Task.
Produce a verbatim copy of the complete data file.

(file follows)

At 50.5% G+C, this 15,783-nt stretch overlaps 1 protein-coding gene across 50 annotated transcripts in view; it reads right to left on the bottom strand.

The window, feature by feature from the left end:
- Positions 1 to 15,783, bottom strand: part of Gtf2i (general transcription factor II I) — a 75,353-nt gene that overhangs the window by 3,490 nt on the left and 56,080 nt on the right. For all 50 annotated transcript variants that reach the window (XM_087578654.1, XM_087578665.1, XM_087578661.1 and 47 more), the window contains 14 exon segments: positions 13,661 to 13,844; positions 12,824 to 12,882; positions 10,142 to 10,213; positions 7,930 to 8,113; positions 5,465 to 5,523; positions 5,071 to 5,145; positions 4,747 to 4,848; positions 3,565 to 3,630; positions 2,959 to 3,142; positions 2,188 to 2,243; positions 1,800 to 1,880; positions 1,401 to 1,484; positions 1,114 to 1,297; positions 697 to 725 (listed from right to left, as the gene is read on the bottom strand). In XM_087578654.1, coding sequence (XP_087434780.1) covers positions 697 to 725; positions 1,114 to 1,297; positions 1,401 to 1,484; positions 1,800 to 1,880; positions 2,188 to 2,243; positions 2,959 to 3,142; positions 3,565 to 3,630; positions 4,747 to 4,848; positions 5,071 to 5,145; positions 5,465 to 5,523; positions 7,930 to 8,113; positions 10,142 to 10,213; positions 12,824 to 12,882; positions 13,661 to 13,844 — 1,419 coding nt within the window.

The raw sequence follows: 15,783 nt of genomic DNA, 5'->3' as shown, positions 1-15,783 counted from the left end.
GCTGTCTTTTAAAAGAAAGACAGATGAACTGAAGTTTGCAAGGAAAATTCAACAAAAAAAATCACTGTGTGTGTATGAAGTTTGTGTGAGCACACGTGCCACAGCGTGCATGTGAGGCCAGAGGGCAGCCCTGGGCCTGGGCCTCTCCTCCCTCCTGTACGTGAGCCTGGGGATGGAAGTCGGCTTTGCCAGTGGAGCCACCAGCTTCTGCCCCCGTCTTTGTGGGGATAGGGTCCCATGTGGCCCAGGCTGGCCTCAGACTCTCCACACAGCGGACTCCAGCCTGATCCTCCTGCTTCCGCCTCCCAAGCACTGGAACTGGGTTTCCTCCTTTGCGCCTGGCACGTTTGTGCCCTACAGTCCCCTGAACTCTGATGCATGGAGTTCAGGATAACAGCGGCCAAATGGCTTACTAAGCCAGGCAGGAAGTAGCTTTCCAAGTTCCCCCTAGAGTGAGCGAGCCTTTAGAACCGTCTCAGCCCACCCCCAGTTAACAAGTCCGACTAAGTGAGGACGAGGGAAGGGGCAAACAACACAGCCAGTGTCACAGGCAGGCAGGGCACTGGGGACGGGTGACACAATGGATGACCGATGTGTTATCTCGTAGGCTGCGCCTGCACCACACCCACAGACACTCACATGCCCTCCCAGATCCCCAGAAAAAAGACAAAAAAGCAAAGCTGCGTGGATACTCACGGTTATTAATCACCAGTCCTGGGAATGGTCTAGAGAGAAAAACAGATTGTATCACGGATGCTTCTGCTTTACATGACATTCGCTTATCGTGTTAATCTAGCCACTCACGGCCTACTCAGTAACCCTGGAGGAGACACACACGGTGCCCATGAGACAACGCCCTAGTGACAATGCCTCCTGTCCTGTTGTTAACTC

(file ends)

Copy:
At 50.5% G+C, this 15,783-nt stretch overlaps 1 protein-coding gene across 50 annotated transcripts in view; it reads right to left on the bottom strand.

The window, feature by feature from the left end:
- Positions 1 to 15,783, bottom strand: part of Gtf2i (general transcription factor II I) — a 75,353-nt gene that overhangs the window by 3,490 nt on the left and 56,080 nt on the right. For all 50 annotated transcript variants that reach the window (XM_087578654.1, XM_087578665.1, XM_087578661.1 and 47 more), the window contains 14 exon segments: positions 13,661 to 13,844; positions 12,824 to 12,882; positions 10,142 to 10,213; positions 7,930 to 8,113; positions 5,465 to 5,523; positions 5,071 to 5,145; positions 4,747 to 4,848; positions 3,565 to 3,630; positions 2,959 to 3,142; positions 2,188 to 2,243; positions 1,800 to 1,880; positions 1,401 to 1,484; positions 1,114 to 1,297; positions 697 to 725 (listed from right to left, as the gene is read on the bottom strand). In XM_087578654.1, coding sequence (XP_087434780.1) covers positions 697 to 725; positions 1,114 to 1,297; positions 1,401 to 1,484; positions 1,800 to 1,880; positions 2,188 to 2,243; positions 2,959 to 3,142; positions 3,565 to 3,630; positions 4,747 to 4,848; positions 5,071 to 5,145; positions 5,465 to 5,523; positions 7,930 to 8,113; positions 10,142 to 10,213; positions 12,824 to 12,882; positions 13,661 to 13,844 — 1,419 coding nt within the window.

The raw sequence follows: 15,783 nt of genomic DNA, 5'->3' as shown, positions 1-15,783 counted from the left end.
GCTGTCTTTTAAAAGAAAGACAGATGAACTGAAGTTTGCAAGGAAAATTCAACAAAAAAAATCACTGTGTGTGTATGAAGTTTGTGTGAGCACACGTGCCACAGCGTGCATGTGAGGCCAGAGGGCAGCCCTGGGCCTGGGCCTCTCCTCCCTCCTGTACGTGAGCCTGGGGATGGAAGTCGGCTTTGCCAGTGGAGCCACCAGCTTCTGCCCCCGTCTTTGTGGGGATAGGGTCCCATGTGGCCCAGGCTGGCCTCAGACTCTCCACACAGCGGACTCCAGCCTGATCCTCCTGCTTCCGCCTCCCAAGCACTGGAACTGGGTTTCCTCCTTTGCGCCTGGCACGTTTGTGCCCTACAGTCCCCTGAACTCTGATGCATGGAGTTCAGGATAACAGCGGCCAAATGGCTTACTAAGCCAGGCAGGAAGTAGCTTTCCAAGTTCCCCCTAGAGTGAGCGAGCCTTTAGAACCGTCTCAGCCCACCCCCAGTTAACAAGTCCGACTAAGTGAGGACGAGGGAAGGGGCAAACAACACAGCCAGTGTCACAGGCAGGCAGGGCACTGGGGACGGGTGACACAATGGATGACCGATGTGTTATCTCGTAGGCTGCGCCTGCACCACACCCACAGACACTCACATGCCCTCCCAGATCCCCAGAAAAAAGACAAAAAAGCAAAGCTGCGTGGATACTCACGGTTATTAATCACCAGTCCTGGGAATGGTCTAGAGAGAAAAACAGATTGTATCACGGATGCTTCTGCTTTACATGACATTCGCTTATCGTGTTAATCTAGCCACTCACGGCCTACTCAGTAACCCTGGAGGAGACACACACGGTGCCCATGAGACAACGCCCTAGTGACAATGCCTCCTGTCCTGTTGTTAACTC